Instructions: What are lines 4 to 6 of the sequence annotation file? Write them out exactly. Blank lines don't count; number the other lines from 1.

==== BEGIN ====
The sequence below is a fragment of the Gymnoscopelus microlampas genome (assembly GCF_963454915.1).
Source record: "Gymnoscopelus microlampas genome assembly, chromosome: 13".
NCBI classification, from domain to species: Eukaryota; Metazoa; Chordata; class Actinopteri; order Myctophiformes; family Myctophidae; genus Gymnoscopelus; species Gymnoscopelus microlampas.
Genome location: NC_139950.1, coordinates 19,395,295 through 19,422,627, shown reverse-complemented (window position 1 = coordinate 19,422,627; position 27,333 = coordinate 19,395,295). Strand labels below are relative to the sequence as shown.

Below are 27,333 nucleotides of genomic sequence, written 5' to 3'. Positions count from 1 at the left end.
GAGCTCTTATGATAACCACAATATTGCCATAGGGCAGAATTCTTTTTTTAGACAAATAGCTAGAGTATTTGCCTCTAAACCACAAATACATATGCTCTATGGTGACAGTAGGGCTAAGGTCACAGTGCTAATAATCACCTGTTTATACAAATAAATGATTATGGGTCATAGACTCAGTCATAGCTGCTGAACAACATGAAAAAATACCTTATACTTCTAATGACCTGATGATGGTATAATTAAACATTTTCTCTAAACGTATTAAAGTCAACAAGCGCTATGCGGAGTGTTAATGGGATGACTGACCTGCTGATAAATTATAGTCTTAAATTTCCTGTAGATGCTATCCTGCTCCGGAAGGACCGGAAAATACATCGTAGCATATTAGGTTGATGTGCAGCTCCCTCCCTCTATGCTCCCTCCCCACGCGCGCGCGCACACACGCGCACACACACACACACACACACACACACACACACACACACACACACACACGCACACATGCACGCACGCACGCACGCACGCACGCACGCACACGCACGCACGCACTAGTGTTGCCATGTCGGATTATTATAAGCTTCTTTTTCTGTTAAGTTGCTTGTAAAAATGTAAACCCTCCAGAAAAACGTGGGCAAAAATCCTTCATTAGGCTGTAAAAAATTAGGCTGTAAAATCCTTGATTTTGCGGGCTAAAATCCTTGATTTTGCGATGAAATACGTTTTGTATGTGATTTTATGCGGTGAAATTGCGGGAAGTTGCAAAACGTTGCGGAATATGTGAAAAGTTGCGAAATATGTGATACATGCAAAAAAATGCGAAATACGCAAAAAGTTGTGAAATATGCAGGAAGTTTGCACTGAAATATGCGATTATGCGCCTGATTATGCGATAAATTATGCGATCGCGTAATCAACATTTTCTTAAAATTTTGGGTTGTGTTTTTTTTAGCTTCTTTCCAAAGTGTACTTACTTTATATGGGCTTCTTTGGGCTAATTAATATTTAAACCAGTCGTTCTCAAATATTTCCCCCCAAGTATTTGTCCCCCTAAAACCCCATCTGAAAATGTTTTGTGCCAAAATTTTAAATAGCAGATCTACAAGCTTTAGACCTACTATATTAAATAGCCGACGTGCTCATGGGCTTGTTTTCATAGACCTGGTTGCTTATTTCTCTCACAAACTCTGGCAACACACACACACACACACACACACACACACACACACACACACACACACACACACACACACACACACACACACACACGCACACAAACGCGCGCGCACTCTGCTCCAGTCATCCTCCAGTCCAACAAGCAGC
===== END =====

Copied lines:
Genome location: NC_139950.1, coordinates 19,395,295 through 19,422,627, shown reverse-complemented (window position 1 = coordinate 19,422,627; position 27,333 = coordinate 19,395,295). Strand labels below are relative to the sequence as shown.

Below are 27,333 nucleotides of genomic sequence, written 5' to 3'. Positions count from 1 at the left end.
GAGCTCTTATGATAACCACAATATTGCCATAGGGCAGAATTCTTTTTTTAGACAAATAGCTAGAGTATTTGCCTCTAAACCACAAATACATATGCTCTATGGTGACAGTAGGGCTAAGGTCACAGTGCTAATAATCACCTGTTTATACAAATAAATGATTATGGGTCATAGACTCAGTCATAGCTGCTGAACAACATGAAAAAATACCTTATACTTCTAATGACCTGATGATGGTATAATTAAACATTTTCTCTAAACGTATTAAAGTCAACAAGCGCTATGCGGAGTGTTAATGGGATGACTGACCTGCTGATAAATTATAGTCTTAAATTTCCTGTAGATGCTATCCTGCTCCGGAAGGACCGGAAAATACATCGTAGCATATTAGGTTGATGTGCAGCTCCCTCCCTCTATGCTCCCTCCCCACGCGCGCGCGCACACACGCGCACACACACACACACACACACACACACACACACACACACACACACACACGCACACATGCACGCACGCACGCACGCACGCACGCACGCACACGCACGCACGCACTAGTGTTGCCATGTCGGATTATTATAAGCTTCTTTTTCTGTTAAGTTGCTTGTAAAAATGTAAACCCTCCAGAAAAACGTGGGCAAAAATCCTTCATTAGGCTGTAAAAAATTAGGCTGTAAAATCCTTGATTTTGCGGGCTAAAATCCTTGATTTTGCGATGAAATACGTTTTGTATGTGATTTTATGCGGTGAAATTGCGGGAAGTTGCAAAACGTTGCGGAATATGTGAAAAGTTGCGAAATATGTGATACATGCAAAAAAATGCGAAATACGCAAAAAGTTGTGAAATATGCAGGAAGTTTGCACTGAAATATGCGATTATGCGCCTGATTATGCGATAAATTATGCGATCGCGTAATCAACATTTTCTTAAAATTTTGGGTTGTGTTTTTTTTAGCTTCTTTCCAAAGTGTACTTACTTTATATGGGCTTCTTTGGGCTAATTAATATTTAAACCAGTCGTTCTCAAATATTTCCCCCCAAGTATTTGTCCCCCTAAAACCCCATCTGAAAATGTTTTGTGCCAAAATTTTAAATAGCAGATCTACAAGCTTTAGACCTACTATATTAAATAGCCGACGTGCTCATGGGCTTGTTTTCATAGACCTGGTTGCTTATTTCTCTCACAAACTCTGGCAACACACACACACACACACACACACACACACACACACACACACACACACACACACACACACACACACACACACACACGCACACAAACGCGCGCGCACTCTGCTCCAGTCATCCTCCAGTCCAACAAGCAGC